On June 5th 1975, Pink Floyd would see their old bandmate and former ringleader Syd Barett for the final time. The pioneering musician dropped in on one of the band’s recording sessions for the acclaimed Wish You Were Here out of the blue, and, in truth, he looked a shadow of his former self. Afterwards, Barrett would leave the studio and drift helplessly into obscurity.
Legend has it that Barrett arrived into the studio at the very same time that the band were working on the track ‘Shine On You Crazy Diamond’, which was a song penned about their fallen founder. For the most part, Barrett had left the music industry for good by this point, choosing instead to live out of a London hotel. Having cut out contact with his former bandmates, his arrival at the recording studio left them rippled with shock.
Roger Waters, who penned the track about his old friend, was one of the members of the band who were forced to relinquish Barrett of his duties in 1968. As his drug use continued to spiral out of control, along with his frailing mental health, Barrett’s use of psychedelics had significantly impaired his creative vision and left him without a view of how to proceed in the pop music world.
It was an extremely tough situation for everyone involved. The remaining Floyd members carried immense guilt over his departure and, in a bid to deal with it, helped him create his two solo albums, The Madcap Laughs and Barrett.
The late Richard Wright, reflecting on the struggle he faced helping on those sessions for Barrett’s solo material, once said: “Doing Syd’s record was interesting, but extremely difficult. Dave [Gilmour] and Roger did the first one (The Madcap Laughs) and Dave and myself did the second one. But by then it was just trying to help Syd any way we could, rather than worrying about getting the best guitar sound. You could forget about that! It was just going into the studio and trying to get him to sing.”
The Barrett who arrived at Floyd’s studio on that balmy June evening was a completely different entity from the one they had last seen a few years ago. The musician had become bloated and, even though he was physically there in the studio, mentally, he wasn’t.
Pink Floyd were initially bewildered by his arrival, assuming he must be a member of the crew and it took a while before Gilmour eventually identified him as their former bandmate. Waters, it is said, immediately broke down in tears after seeing what Barrett had become. That June day also happened to be Gilmour’s wedding day, so Barrett wandered into the guitarist’s reception at EMI but then left without telling anyone, disappearing in a similarly strange fashion as he’d arrived.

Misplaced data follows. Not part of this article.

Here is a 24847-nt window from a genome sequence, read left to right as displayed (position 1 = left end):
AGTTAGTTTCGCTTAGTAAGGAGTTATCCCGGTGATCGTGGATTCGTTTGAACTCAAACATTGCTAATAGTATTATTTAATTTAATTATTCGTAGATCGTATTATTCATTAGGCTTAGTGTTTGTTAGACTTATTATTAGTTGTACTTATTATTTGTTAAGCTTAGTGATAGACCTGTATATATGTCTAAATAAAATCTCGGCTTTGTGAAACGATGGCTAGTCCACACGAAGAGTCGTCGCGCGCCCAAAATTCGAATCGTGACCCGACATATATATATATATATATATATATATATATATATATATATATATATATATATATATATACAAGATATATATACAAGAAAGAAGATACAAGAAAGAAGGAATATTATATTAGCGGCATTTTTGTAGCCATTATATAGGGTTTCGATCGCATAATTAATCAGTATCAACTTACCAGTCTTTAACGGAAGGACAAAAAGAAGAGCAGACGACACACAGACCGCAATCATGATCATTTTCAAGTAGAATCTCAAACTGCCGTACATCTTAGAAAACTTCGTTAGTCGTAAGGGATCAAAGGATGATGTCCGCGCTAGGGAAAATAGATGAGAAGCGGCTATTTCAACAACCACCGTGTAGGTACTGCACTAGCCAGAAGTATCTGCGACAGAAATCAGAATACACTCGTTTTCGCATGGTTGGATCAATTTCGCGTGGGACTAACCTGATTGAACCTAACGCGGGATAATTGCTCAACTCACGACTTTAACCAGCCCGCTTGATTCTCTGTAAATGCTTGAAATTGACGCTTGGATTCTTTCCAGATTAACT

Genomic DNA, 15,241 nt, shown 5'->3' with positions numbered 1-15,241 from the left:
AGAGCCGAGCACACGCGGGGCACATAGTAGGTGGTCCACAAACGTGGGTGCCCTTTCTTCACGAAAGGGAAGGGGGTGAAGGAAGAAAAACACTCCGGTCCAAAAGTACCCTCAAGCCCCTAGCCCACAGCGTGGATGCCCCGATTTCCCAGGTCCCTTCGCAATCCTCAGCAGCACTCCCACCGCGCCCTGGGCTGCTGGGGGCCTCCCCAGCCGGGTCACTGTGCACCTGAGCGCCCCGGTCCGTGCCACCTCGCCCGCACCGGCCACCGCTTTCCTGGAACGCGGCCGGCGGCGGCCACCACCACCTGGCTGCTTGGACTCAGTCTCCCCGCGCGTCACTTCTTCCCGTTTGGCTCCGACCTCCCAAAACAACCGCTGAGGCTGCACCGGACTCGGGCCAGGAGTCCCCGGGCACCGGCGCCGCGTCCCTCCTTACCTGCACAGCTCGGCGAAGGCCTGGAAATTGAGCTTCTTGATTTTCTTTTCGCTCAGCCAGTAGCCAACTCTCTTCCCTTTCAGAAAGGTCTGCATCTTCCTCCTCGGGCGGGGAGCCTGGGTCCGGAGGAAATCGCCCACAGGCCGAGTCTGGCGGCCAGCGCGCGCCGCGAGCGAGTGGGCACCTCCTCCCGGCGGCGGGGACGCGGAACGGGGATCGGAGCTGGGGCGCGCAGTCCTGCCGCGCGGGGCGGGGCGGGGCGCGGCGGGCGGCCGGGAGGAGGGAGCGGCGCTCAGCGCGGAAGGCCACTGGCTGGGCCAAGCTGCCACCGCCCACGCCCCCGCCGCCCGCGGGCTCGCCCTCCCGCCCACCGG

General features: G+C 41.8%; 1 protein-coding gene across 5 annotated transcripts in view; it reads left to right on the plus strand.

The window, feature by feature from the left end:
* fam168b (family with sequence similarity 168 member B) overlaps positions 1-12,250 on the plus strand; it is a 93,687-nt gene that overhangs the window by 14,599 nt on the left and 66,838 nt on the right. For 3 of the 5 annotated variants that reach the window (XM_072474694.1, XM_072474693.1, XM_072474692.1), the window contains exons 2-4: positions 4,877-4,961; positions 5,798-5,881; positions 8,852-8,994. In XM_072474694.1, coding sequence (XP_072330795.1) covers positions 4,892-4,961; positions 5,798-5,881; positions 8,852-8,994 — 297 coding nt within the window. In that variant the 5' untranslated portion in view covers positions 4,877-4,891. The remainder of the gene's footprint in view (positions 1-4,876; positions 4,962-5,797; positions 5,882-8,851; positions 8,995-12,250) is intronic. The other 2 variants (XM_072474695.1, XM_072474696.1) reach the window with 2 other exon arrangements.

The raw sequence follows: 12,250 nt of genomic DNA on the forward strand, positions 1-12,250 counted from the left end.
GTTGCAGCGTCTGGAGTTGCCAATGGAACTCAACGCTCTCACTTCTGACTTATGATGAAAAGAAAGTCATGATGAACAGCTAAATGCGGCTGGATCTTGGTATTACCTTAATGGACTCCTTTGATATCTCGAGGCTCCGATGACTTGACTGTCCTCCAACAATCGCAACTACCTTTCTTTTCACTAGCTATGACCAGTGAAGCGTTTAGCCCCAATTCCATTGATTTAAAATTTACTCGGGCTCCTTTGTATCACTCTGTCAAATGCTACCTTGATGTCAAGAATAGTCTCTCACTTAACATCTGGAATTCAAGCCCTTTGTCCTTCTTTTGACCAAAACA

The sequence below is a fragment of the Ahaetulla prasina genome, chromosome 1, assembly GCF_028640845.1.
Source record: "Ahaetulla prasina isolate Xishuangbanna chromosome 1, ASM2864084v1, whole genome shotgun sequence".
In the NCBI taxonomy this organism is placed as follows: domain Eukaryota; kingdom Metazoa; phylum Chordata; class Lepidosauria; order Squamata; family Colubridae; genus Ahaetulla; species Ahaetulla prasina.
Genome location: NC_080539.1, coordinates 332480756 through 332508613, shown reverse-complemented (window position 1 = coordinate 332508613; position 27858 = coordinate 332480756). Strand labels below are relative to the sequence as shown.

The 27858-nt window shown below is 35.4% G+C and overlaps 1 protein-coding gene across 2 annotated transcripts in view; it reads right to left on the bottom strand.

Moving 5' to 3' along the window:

“I’m very sad about Syd, [though] I wasn’t for years,” Waters said in 1975. “For years, I suppose he was a threat because of all that bollocks written about him and us. Of course, he was very important and the band would never have fucking started without him, because he was writing all the material. It couldn’t have happened without him, but on the other hand, it couldn’t have gone on with him.
“He may or may not be important in rock ‘n’ roll anthology terms, but he’s certainly not nearly as important as people say in terms of Pink Floyd. So, I think I was threatened by him.”
Waters would have one final chance encounter with his final bandmate, a devastatingly sad occurrence: “The last time I saw him was a couple of years after he turned up at the Wish You Were Here sessions,” he told the Mirror in 2008. “I bumped into him in [British department store] Harrods where he used to go to buy sweets, but we didn’t speak — he sort of scuttled away.”
During Barrett’s time in the band they concocted some magic which he was the reason for but like Waters admitted in 1975, they wouldn’t be where they were without him or indeed with him if he had continued to be a member beyond 1968.
Listen to ‘See Emily Play’ below and be reminded of what an incredible songwriter the late Syd Barrett was.